return self

def next(self):
if self.index >= ksmps:
raise StopIteration

self.index += 1
return self.iter_1.next() + self.iter_2.next()

class Run:
'''Render frames over time.'''

def __init__(self, dur=1.0):
self.dur = dur

def __iter__(self):
self.index = 0
return self

def next(self):
if self.index >= (self.dur * sr) / ksmps:
raise StopIteration

self.index += 1
return self.index
```

Mixer is an iterator class that takes two iterator objects as its input. The values yielded by the inputs are summed together. Yesterday’s method was only good for one frame; A Mixer object does not have this restriction.

The Run iterator class is designed to loop through the iterator/audio graph over a user-defined duration of time, creating multiple frames of audio data.

The follow snippet of code resembles yesterday’s example as it creates a graph of two sine waves (a1 & a2) being fed into a mixer (amix.) The Run object is given a duration of 1 second, which produces 4410 frames (sr / ksmps) and 44100 samples (10 samples per frame.)

```if __name__ == "__main__":
a1 = Sine(0.5, 440)
a2 = Sine(0.5, 440 * 2 ** (7 / 12.0))
amix = Mixer(a1, a2)

for frame in Run(1.0):
print frame, ':'
for sample in amix:
print 't', sample
```

Still no output to an audio file. What it does output is a printed list of frames and samples. Here’s frame 4276:

```4276 :
0.128148365438
0.138541849949
0.14709747835
0.153592896452
0.157826911985
0.15962183375
0.158825589584
0.155313602303
0.148990404968
0.139790979215
```

BTW, I’m trying a new service, textsnip.com, for storing and sharing my scripts online. If you have a better recommendation, let me know. Update: textsnip seems to add a couple of gremlins to the autodocs, so I’m trying out snipt.org as well.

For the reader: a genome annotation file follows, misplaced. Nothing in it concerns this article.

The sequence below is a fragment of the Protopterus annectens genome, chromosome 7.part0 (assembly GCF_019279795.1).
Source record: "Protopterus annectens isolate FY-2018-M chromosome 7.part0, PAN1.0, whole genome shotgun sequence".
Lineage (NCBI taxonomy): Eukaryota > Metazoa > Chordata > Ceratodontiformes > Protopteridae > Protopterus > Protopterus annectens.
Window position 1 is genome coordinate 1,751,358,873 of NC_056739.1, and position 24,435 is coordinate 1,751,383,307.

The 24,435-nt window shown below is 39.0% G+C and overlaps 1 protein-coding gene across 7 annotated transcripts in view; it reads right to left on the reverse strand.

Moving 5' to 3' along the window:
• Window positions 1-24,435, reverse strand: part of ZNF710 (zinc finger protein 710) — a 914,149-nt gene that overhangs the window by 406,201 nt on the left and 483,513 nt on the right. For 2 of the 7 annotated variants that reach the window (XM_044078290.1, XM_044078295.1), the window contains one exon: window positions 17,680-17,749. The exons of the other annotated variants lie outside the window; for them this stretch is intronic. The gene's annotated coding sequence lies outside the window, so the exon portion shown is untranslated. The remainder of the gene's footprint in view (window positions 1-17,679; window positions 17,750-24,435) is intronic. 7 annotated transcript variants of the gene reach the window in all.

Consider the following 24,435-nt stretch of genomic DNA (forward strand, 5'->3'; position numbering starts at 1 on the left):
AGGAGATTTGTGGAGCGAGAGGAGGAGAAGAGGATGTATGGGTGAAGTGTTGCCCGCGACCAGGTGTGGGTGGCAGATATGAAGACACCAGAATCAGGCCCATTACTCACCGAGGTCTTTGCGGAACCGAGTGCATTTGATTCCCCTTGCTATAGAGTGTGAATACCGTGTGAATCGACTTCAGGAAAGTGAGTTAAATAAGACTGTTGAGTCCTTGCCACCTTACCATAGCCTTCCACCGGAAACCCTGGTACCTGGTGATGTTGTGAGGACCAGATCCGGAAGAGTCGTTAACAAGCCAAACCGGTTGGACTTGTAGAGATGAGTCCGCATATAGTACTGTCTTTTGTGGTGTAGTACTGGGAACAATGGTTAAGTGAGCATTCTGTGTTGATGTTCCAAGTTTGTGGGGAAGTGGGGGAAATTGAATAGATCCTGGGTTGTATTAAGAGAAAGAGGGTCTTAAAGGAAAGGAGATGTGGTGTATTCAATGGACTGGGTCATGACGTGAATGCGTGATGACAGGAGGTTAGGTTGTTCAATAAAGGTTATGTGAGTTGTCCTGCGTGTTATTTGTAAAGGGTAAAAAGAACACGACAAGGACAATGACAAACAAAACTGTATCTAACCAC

# Python Iterator as a Sine Oscillator

I wrote a sine oscillator as a Python iterator class. Not the fastest digital oscillator in the world. Though for now, doing prototype work in pure Python will do just fine, even if it means slow render times. In the long run, Slipmat will require a powerhouse of an engine for real-time audio synthesis and DSP, probably written in C. All in good time.

Here’s the script:

```#!/usr/bin/env python
import math
import itertools

class Sine:
'''A sine wave oscillator.'''

sr = 44100
ksmps = 10

def __init__(self, amp=1.0, freq=440, phase=0.0):
self.amp = amp
self.freq = float(freq)
self.phase = phase

def __iter__(self):
self.index = 0
return self

def next(self):
if self.index >= self.ksmps:
raise StopIteration

self.index += 1
v = math.sin(self.phase * 2 * math.pi)
self.phase += self.freq / self.sr
return v * self.amp

if __name__ == "__main__":
a1 = Sine(1, 4410, 0.25)
a2 = Sine(0.5, 8820)
amix = (i + j for i, j in itertools.izip(a1, a2))

for i in amix:
print i
```

Currently, it produces the same sound as a tree falling in the woods with no one around to hear it; It doesn’t write to a DAC or sound file. At least we can still view the results:

```1.0
1.28454525252
0.602909620521
-0.602909620521
-1.28454525252
-1.0
-0.333488736227
-0.0151243682287
0.0151243682287
0.333488736227
```

Near the bottom of the code is a very simple graph, where two sine wave generators (a1 & a2) are patched into a mixer generator (amix), creating a very rudimentary additive synthesizer. The signals aren’t generated until the for-block at the very end. The script only prints one control-block’s worth of data, 10 samples, which coincides with the value of ksmps found in class Sine. The sample rate and control rate is built right into class Sine, and needs to be moved out.

# Beginning Csound @ NYC Resistor Beginning Csound
July 28, 2008 @ NYC Resistor
1 Session, 3 hours, with personalized post-session project with instructor via email.
Cost \$75

Csound is the most powerful computer music language in the world, with a direct lineage to Max Mathews’ original Music-N languages. The focus of this class will be a synthesis of three topics: The Csound language, synthesizer theory, and composing weird alien music.

Together, we will demystify the assembly-like syntax of the Csound language. We will cover the fundamentals of synthesizer theory, including: oscillators, filters, envelopes, amplifiers and modulation. Finally, we’ll tie it all together by composing sounds in the vein of classic Sci-Fi movies.